While Barack Obama is making all the news headlines today for (finally!) doing some cheerleading for his recovery package (as it wends its way through Congress), I'd instead like to shine a light on something that appears to be getting lost in the media fray. Because, while it's admittedly more fun to cover politicians squabbling over stimulus details, we were just informed last week that the Treasury has apparently lost $78 billion of our tax dollars.
This is an outrage. To put this in perspective, this is more money than the annual budget for the Department of Transportation. It is more than we pay for the Department of Education. It is the size of the Departments of Justice, Energy, State, and the Interior -- combined. It is an amount bigger than the GDP of all but about 60 countries in the world. Even in Washington, this ain't pocket change, in other words. It's a lot of money. And it seems to have vanished.
If you don't know what I'm talking about, you are not alone. This story broke briefly last week, and then was swallowed up in all the other political coverage. The story sank with barely a ripple in the media.
From an AP article about this fiasco:
The Bush administration overpaid tens of billions of dollars for stocks and other assets in its massive bailout last year of Wall Street banks and financial institutions, a new study by a government watchdog says.
The Congressional Oversight Panel, in a report released Friday, said last year's overpayments amounted to a taxpayer-financed $78 billion subsidy of the firms.
The findings added to the frustrations of lawmakers already wary of the $700 billion rescue plan, known as the Troubled Asset Relief Program. Congress approved the plan last fall, but members of both parties criticized spending decisions by the Bush administration and former Treasury Secretary Henry Paulson.
Now, Paulson's not the only one to blame here. When the TARP money was authorized a few months ago, what the Bush administration asked for was $700, with no oversight and no accountability whatsoever, which they demanded by close-of-business the next day. Congress wrote a few weak provisions into the bill authorizing the money. One was that they could only spend half the money right away, and then had to get further congressional authorization for the remainder of it. Another was that Congress would set up an oversight panel. It took Congress months to even get this panel together, which was closing the barn door long after the horses had fled. So Congress bears its own share of the responsibility for this mess.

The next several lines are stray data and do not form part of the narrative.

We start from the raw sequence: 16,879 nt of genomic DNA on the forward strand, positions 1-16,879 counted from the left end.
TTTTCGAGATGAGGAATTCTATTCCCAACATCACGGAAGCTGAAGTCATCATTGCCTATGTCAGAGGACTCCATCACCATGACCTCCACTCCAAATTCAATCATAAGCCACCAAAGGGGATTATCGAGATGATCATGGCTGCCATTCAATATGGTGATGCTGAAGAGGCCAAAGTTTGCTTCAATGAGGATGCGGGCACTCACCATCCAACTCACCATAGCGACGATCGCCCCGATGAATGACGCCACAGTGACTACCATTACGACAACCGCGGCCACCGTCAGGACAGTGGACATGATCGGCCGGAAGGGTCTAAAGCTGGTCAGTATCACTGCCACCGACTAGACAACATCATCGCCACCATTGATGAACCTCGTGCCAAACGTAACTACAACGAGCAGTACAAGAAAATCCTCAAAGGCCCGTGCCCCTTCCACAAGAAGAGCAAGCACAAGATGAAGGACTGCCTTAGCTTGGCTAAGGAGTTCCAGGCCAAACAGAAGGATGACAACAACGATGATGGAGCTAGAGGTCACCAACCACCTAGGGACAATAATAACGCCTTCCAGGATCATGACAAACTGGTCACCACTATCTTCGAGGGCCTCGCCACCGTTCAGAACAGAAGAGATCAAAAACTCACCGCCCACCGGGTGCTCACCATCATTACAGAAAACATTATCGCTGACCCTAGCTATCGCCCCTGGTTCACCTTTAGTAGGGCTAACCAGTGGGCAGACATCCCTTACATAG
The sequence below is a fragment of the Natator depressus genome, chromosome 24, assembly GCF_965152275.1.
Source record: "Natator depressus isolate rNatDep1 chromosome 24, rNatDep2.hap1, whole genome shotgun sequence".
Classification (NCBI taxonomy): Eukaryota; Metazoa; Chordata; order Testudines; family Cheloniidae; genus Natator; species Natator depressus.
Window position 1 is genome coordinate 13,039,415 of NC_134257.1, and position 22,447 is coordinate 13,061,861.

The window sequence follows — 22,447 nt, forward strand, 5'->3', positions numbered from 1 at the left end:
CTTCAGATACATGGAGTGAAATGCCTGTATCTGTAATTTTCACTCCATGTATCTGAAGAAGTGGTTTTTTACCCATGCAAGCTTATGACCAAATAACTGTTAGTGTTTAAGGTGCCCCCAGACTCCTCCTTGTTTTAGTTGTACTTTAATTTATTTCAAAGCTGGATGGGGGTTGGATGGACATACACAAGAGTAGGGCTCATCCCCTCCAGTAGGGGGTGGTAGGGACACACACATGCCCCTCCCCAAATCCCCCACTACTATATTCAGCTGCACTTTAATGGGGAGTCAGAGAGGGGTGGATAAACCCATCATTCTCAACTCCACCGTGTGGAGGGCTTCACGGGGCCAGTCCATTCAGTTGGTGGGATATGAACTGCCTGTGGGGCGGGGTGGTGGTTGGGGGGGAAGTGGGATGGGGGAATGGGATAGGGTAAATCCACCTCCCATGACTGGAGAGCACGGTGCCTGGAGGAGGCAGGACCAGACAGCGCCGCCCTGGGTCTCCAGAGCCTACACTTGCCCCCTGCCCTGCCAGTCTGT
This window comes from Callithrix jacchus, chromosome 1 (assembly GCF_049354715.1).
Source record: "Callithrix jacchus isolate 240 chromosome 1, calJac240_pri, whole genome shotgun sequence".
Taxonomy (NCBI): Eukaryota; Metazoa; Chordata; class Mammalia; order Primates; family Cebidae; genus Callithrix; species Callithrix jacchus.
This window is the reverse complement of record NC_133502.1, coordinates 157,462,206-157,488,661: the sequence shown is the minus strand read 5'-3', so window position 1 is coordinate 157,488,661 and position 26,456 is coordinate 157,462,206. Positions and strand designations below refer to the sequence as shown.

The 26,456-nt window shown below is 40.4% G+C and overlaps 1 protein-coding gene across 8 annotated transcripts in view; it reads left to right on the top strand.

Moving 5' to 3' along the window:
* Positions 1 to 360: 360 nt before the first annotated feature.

But Paulson and Bush's Treasury Department bear the brunt of the blame. Because what happened was that they paid over $200 billion for stocks that were worth a lot less -- on the day the stocks were bought (this isn't some apples-and-oranges comparison of prices now versus when the stock was bought, this is on the same day). A lot less. $78 billion less. Paulson, in essence, said to Wall Street "How about selling me some stock for a bunch of taxpayer money? I'll pay you a dollar for every 66 cents' worth of stock you sell me."
That's not an exaggeration. In some cases, it was even worse. AIG got $40 billion for less than $15 billion worth of stock -- meaning the taxpayers bought something for a dollar that was worth 37 cents.
This is not like the $9 billion that disappeared in the early stages of reconstructing Iraq. This was not cargo containers full of $100 bills that were handed out with no records being kept. This did not happen years ago.
This happened in the past few months. It was a transaction between the Treasury and Wall Street banks. There should be some paperwork on it, in other words.
To his credit, Dennis Kucinich has announced that his House subcommittee will be holding hearings to try to get to the bottom of exactly what has been done with our money so far, but the hearings won't happen until early March.
These hearings need to happen, at a minimum, before the second phase of the TARP money is released. Because there are a whole bunch of questions that I, as a taxpayer, want answered before handing out more money to Wall Street Banks. The first and foremost of these questions will be: What happened to our $78 billion?
Chris Weigant blogs at: ChrisWeigant.com
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